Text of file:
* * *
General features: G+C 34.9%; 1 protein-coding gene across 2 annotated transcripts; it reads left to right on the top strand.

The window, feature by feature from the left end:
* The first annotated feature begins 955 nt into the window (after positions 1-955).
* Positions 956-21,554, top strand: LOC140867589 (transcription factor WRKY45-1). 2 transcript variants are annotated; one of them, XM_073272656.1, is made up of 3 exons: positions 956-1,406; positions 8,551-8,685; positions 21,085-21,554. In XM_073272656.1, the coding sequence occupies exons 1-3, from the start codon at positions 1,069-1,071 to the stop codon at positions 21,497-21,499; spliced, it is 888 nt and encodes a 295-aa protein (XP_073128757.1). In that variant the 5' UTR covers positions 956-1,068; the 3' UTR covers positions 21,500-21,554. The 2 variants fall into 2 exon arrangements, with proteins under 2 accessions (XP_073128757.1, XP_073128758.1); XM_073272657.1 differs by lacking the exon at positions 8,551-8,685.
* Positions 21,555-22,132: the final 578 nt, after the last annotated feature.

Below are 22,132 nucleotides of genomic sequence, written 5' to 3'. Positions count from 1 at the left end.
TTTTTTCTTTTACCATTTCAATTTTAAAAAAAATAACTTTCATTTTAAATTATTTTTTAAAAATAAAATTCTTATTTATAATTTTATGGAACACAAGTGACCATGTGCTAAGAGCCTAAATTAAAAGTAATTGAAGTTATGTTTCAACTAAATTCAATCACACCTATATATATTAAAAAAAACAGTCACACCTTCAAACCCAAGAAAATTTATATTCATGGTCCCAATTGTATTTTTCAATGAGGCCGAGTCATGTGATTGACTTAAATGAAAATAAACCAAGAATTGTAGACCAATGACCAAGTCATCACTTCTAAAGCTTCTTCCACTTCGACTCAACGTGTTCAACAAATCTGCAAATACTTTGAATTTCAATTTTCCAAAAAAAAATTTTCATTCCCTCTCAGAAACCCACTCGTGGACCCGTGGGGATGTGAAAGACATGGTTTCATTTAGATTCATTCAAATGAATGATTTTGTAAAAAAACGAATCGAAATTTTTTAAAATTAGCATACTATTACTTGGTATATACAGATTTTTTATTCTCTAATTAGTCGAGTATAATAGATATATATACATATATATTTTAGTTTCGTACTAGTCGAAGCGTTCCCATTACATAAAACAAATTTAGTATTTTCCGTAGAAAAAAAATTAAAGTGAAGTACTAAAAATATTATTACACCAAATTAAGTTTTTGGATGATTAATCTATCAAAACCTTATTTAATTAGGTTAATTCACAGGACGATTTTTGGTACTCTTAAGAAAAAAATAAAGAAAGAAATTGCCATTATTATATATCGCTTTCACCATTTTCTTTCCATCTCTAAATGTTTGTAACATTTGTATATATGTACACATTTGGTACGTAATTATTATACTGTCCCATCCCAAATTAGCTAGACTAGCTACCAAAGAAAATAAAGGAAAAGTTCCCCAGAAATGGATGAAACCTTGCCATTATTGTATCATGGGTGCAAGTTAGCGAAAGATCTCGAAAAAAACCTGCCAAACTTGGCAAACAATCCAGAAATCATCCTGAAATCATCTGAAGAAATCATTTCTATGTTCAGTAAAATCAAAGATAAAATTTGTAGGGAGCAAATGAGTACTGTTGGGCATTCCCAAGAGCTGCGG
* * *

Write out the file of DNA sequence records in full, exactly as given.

General features: G+C 34.9%; 1 protein-coding gene across 2 annotated transcripts; it reads left to right on the top strand.

The window, feature by feature from the left end:
* The first annotated feature begins 955 nt into the window (after positions 1-955).
* Positions 956-21,554, top strand: LOC140867589 (transcription factor WRKY45-1). 2 transcript variants are annotated; one of them, XM_073272656.1, is made up of 3 exons: positions 956-1,406; positions 8,551-8,685; positions 21,085-21,554. In XM_073272656.1, the coding sequence occupies exons 1-3, from the start codon at positions 1,069-1,071 to the stop codon at positions 21,497-21,499; spliced, it is 888 nt and encodes a 295-aa protein (XP_073128757.1). In that variant the 5' UTR covers positions 956-1,068; the 3' UTR covers positions 21,500-21,554. The 2 variants fall into 2 exon arrangements, with proteins under 2 accessions (XP_073128757.1, XP_073128758.1); XM_073272657.1 differs by lacking the exon at positions 8,551-8,685.
* Positions 21,555-22,132: the final 578 nt, after the last annotated feature.

Below are 22,132 nucleotides of genomic sequence, written 5' to 3'. Positions count from 1 at the left end.
TTTTTTCTTTTACCATTTCAATTTTAAAAAAAATAACTTTCATTTTAAATTATTTTTTAAAAATAAAATTCTTATTTATAATTTTATGGAACACAAGTGACCATGTGCTAAGAGCCTAAATTAAAAGTAATTGAAGTTATGTTTCAACTAAATTCAATCACACCTATATATATTAAAAAAAACAGTCACACCTTCAAACCCAAGAAAATTTATATTCATGGTCCCAATTGTATTTTTCAATGAGGCCGAGTCATGTGATTGACTTAAATGAAAATAAACCAAGAATTGTAGACCAATGACCAAGTCATCACTTCTAAAGCTTCTTCCACTTCGACTCAACGTGTTCAACAAATCTGCAAATACTTTGAATTTCAATTTTCCAAAAAAAAATTTTCATTCCCTCTCAGAAACCCACTCGTGGACCCGTGGGGATGTGAAAGACATGGTTTCATTTAGATTCATTCAAATGAATGATTTTGTAAAAAAACGAATCGAAATTTTTTAAAATTAGCATACTATTACTTGGTATATACAGATTTTTTATTCTCTAATTAGTCGAGTATAATAGATATATATACATATATATTTTAGTTTCGTACTAGTCGAAGCGTTCCCATTACATAAAACAAATTTAGTATTTTCCGTAGAAAAAAAATTAAAGTGAAGTACTAAAAATATTATTACACCAAATTAAGTTTTTGGATGATTAATCTATCAAAACCTTATTTAATTAGGTTAATTCACAGGACGATTTTTGGTACTCTTAAGAAAAAAATAAAGAAAGAAATTGCCATTATTATATATCGCTTTCACCATTTTCTTTCCATCTCTAAATGTTTGTAACATTTGTATATATGTACACATTTGGTACGTAATTATTATACTGTCCCATCCCAAATTAGCTAGACTAGCTACCAAAGAAAATAAAGGAAAAGTTCCCCAGAAATGGATGAAACCTTGCCATTATTGTATCATGGGTGCAAGTTAGCGAAAGATCTCGAAAAAAACCTGCCAAACTTGGCAAACAATCCAGAAATCATCCTGAAATCATCTGAAGAAATCATTTCTATGTTCAGTAAAATCAAAGATAAAATTTGTAGGGAGCAAATGAGTACTGTTGGGCATTCCCAAGAGCTGCGG